Holy Week, Holy Waiting

I am excited! Tomorrow is Easter Sunday, and I feel like a kid who is eagerly awaiting Santa Claus to arrive.  I can’t even remember what I believed about Easter as a kid and the Easter Bunny—real or unreal.  Yes, I partook in Easter eggs hunts at various times.  It must’ve been at the Catholic Church we attended when I was young.  Unfortunately both of my parents are gone now and I can’t get those details of my childhood filled in.

My father rarely went to church with us.  It was always my mother who got us ready and dragged us to Catechism (Catholic Sunday school).  I think my father must’ve been what our pastor calls ‘Chreasters.’  Those are people who only go to church on Christmas and Easter.  I was one of those people in years gone by as well.

Almudena Cathedral, Madrid, where I worshiped one day while on mission to Spain, October 2014.

Almudena Cathedral, Madrid, where I worshiped one day while on mission to Spain, October 2014.

Church as a Priority 

I am at a stage in my life where I routinely go to church year-round, trying to give each weekend service a place of priority and honor.  Christmas is, of course, a special time to celebrate Jesus’ birth.  However, Easter feels especially sacred and uplifting to me.  There are many reasons for that.

  1. It hasn’t been over-commercialized like Christmas.
  2. It doesn’t come with the holiday parties and stress of holiday expectations.
  3. It hasn’t been made into a non-Christian holiday.
  4. It comes in the spring, when flowers are blooming, the days are getting longer, and the sun is starting to shine.
  5. It is preceded by Lent—a time of deliberate prayerful preparation to celebrate Jesus’ resurrection.
  6. It signifies how to acquire salvation and eternal life—with one simple decision to accept Jesus at face value, as the Son of God.

“For God so loved the world that he gave his one and only Son, that whoever believes in him shall not perish but have eternal life.”  John 3:16, NIV

WP_20150328_012Waiting for the Story to End

Lent has ended, and now are the days of waiting—the three days between Jesus’ brutal crucifixion on Good Friday (yesterday) and his resurrection on Easter Sunday.

We know how the story ends.  Does that make the waiting easier?  Does it make it irrelevant or less interesting?  If we knew the ending to the books we read, would we stop reading them?  Maybe that depends on whether or not it is a good ending—one we like.

The Easter Story is the greatest story ever told!  I never tire of hearing it, especially so in a solemn church service like I did last night.  (Read the Passion of Christ in John 18-19:42.) It should make us shout for joy!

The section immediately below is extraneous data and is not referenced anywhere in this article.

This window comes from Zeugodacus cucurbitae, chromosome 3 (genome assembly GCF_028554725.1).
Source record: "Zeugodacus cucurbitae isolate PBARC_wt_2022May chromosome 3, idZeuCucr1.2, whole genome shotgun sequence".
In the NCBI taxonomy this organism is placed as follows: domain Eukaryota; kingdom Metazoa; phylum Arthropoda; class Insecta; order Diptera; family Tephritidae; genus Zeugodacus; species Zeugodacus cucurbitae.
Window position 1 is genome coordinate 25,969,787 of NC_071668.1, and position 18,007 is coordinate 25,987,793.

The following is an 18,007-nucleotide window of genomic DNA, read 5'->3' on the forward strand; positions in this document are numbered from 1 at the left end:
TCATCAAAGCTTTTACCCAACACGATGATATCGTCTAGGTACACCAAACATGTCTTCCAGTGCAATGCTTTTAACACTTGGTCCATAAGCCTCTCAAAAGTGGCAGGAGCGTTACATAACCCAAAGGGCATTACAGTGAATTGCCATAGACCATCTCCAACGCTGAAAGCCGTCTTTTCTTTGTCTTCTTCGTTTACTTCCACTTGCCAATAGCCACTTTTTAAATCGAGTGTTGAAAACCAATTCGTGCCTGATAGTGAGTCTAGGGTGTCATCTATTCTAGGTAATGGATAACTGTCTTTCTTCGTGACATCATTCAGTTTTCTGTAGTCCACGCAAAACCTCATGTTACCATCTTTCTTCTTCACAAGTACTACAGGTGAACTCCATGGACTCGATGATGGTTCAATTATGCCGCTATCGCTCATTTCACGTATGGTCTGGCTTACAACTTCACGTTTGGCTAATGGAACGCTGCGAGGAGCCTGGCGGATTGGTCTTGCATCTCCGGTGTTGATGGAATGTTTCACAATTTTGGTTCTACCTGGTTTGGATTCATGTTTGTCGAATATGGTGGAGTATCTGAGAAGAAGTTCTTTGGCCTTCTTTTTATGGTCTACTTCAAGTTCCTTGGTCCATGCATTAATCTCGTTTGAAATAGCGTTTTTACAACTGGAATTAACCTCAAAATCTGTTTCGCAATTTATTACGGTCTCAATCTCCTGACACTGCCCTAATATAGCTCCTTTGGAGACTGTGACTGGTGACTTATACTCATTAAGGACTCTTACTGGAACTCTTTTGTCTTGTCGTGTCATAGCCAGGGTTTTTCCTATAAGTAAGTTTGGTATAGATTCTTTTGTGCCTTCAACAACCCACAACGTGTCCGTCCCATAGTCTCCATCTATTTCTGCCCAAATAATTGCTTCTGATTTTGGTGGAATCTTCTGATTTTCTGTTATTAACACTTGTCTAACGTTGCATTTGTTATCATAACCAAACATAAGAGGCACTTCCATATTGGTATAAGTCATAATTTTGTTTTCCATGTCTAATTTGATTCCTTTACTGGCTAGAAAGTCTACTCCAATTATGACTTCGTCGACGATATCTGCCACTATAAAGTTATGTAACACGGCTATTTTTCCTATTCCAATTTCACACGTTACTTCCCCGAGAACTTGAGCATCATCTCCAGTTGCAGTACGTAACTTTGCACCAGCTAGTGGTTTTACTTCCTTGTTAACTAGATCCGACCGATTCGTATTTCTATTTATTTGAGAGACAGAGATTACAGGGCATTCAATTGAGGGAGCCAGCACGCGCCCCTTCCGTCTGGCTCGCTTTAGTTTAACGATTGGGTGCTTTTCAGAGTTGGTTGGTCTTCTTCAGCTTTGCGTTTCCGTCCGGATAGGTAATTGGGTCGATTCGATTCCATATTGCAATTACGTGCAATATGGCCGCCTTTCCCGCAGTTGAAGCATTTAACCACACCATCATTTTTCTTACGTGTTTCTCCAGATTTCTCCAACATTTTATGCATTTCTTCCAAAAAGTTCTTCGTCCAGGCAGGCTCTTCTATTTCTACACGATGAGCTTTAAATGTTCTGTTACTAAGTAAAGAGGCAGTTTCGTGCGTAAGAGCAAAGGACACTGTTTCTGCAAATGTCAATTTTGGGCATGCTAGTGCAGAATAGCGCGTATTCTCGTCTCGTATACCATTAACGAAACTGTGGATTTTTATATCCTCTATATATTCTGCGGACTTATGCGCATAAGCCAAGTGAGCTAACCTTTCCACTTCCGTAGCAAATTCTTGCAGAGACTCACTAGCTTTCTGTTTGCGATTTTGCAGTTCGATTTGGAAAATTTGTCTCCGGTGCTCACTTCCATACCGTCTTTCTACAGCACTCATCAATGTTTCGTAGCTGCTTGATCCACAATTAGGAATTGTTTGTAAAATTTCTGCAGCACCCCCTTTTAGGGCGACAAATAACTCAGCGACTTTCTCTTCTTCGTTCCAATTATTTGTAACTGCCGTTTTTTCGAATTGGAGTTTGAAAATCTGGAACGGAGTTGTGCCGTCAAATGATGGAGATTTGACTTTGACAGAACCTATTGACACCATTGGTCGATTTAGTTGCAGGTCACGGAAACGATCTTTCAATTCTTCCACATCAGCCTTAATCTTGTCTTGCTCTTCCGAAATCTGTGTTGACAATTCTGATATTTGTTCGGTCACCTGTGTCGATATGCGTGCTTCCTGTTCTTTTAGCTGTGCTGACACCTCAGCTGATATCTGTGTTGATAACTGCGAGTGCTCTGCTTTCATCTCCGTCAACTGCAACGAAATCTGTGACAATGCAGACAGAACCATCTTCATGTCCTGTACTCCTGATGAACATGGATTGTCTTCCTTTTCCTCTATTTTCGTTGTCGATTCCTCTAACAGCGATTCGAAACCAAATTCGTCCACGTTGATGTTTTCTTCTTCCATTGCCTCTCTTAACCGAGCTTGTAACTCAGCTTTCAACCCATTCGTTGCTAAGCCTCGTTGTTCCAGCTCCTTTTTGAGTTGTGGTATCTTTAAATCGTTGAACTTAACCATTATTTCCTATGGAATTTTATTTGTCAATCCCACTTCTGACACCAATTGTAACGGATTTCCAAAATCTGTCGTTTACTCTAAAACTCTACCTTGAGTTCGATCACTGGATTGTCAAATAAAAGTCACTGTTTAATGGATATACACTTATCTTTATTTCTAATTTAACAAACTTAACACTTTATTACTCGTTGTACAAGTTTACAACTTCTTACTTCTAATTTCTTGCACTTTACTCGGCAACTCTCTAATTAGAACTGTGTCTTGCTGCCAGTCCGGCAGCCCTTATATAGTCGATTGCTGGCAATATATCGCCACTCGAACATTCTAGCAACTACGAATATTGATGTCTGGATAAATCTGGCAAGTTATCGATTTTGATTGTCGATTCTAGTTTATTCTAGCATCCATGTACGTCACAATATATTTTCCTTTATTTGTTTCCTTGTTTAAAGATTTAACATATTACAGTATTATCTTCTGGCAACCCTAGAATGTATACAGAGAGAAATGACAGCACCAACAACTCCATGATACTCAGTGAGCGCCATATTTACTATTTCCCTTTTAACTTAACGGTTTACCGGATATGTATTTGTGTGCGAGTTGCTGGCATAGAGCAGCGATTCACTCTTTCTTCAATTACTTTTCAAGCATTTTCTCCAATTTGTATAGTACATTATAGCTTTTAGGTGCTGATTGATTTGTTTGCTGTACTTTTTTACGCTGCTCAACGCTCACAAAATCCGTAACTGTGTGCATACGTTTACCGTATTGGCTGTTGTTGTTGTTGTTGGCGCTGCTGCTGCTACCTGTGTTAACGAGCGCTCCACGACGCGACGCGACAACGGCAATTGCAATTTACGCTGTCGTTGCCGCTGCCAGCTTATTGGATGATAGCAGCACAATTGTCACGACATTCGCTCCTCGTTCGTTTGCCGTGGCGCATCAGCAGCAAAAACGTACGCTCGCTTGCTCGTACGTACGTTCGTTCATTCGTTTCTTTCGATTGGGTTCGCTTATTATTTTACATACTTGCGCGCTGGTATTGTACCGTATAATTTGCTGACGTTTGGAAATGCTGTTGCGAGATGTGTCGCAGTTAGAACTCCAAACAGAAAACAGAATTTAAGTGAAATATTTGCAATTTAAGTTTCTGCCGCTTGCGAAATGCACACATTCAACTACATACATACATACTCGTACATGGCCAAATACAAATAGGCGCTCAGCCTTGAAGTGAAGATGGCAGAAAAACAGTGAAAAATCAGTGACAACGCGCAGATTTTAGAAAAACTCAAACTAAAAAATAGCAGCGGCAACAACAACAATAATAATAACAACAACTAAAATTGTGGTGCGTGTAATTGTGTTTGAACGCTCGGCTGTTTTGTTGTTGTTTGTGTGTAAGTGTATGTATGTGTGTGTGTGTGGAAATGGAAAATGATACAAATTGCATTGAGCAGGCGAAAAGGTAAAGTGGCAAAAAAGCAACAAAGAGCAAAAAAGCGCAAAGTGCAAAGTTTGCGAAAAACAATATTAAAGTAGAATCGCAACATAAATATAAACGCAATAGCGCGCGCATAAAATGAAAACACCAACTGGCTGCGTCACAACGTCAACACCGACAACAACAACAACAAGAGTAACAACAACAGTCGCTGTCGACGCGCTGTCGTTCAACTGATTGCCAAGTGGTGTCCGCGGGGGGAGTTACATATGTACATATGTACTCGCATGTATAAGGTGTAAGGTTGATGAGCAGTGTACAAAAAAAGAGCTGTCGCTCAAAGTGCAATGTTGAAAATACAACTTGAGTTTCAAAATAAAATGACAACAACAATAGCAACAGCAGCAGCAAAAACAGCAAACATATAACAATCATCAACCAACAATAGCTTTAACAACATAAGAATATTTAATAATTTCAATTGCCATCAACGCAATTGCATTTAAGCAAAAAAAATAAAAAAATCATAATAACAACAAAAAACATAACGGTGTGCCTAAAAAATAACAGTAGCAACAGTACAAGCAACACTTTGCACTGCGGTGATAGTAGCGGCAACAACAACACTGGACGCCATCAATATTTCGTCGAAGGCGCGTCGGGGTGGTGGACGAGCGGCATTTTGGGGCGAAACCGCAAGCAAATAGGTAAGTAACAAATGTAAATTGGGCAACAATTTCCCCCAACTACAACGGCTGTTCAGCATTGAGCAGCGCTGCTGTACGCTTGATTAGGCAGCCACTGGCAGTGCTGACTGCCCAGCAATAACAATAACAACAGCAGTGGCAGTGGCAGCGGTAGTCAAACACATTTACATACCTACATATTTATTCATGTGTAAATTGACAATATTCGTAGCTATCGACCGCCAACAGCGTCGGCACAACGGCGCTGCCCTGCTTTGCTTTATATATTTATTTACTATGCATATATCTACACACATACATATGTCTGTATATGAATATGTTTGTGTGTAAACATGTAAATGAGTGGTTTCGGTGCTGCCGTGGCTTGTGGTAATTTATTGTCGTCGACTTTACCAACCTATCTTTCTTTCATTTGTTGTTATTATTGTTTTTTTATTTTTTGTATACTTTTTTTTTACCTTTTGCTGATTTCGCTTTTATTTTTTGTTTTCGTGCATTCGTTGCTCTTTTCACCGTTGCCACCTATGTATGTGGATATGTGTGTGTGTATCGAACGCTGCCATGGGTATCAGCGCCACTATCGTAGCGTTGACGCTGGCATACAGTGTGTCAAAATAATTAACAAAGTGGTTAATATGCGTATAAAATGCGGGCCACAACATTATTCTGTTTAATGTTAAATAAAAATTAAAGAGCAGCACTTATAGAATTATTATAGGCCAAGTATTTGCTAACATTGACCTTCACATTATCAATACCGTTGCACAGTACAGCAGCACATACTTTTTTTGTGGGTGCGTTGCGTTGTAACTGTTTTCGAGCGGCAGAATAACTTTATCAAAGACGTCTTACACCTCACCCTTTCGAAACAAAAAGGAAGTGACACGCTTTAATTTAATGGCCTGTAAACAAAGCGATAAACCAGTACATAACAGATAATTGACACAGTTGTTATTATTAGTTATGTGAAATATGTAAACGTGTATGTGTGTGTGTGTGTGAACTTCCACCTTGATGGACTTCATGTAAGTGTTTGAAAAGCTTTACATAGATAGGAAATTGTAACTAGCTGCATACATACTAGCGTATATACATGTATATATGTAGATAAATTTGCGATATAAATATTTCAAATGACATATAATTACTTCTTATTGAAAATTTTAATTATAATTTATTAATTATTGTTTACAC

Because the waiting isn’t just for Easter, it’s for the return of Jesus.  Celebrating Easter, Holy Week, and Lent is ultimately celebrating in the here and now what our future brings.  There is no mystery to the ending.  However, there is mystery and intrigue in how we live in anticipation of what is to come.

Our lives don’t have to be mundane and boring.  We can approach our days and our ways with the same excitement and fervor with which we celebrate Easter.  There are blessings in it for us, for those we are in relationship with, and for those we come in contact with.

WP_20150330_001Easter: A New Beginning!

Easter marks the end of waiting for the Messiah, for us now and for the Jews and Gentiles over 2,000 years ago.  Some might say the ending was marked by the birth of Jesus.  I can’t argue with that.  However, my point is that Jesus’ death and resurrection marks the fulfillment of over 300 Old Testament scripture that foretold His ministry, death, and resurrection.  The resurrection is the linchpin of our Christian faith.

Easter really marks the beginning. It is the beginning of our Christian lives.  It is the beginning of the Church.  And that makes me giddy like a child—and worth the wait. It’s been a great week of anticipation.  It’s been a great week of holy waiting, filled with church services, fasting, and prayer.  I’m ready to celebrate.

Christ is risen!  He is risen, indeed!

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    I'm an author, writer, speaker, mentor & mom. I've struggled to find my voice all my life as I lived in the shadows of a mother with mental illness. Thankfully that was not the legacy that she handed down to me. It took a lot of recovery and deep healing work to rise above it.

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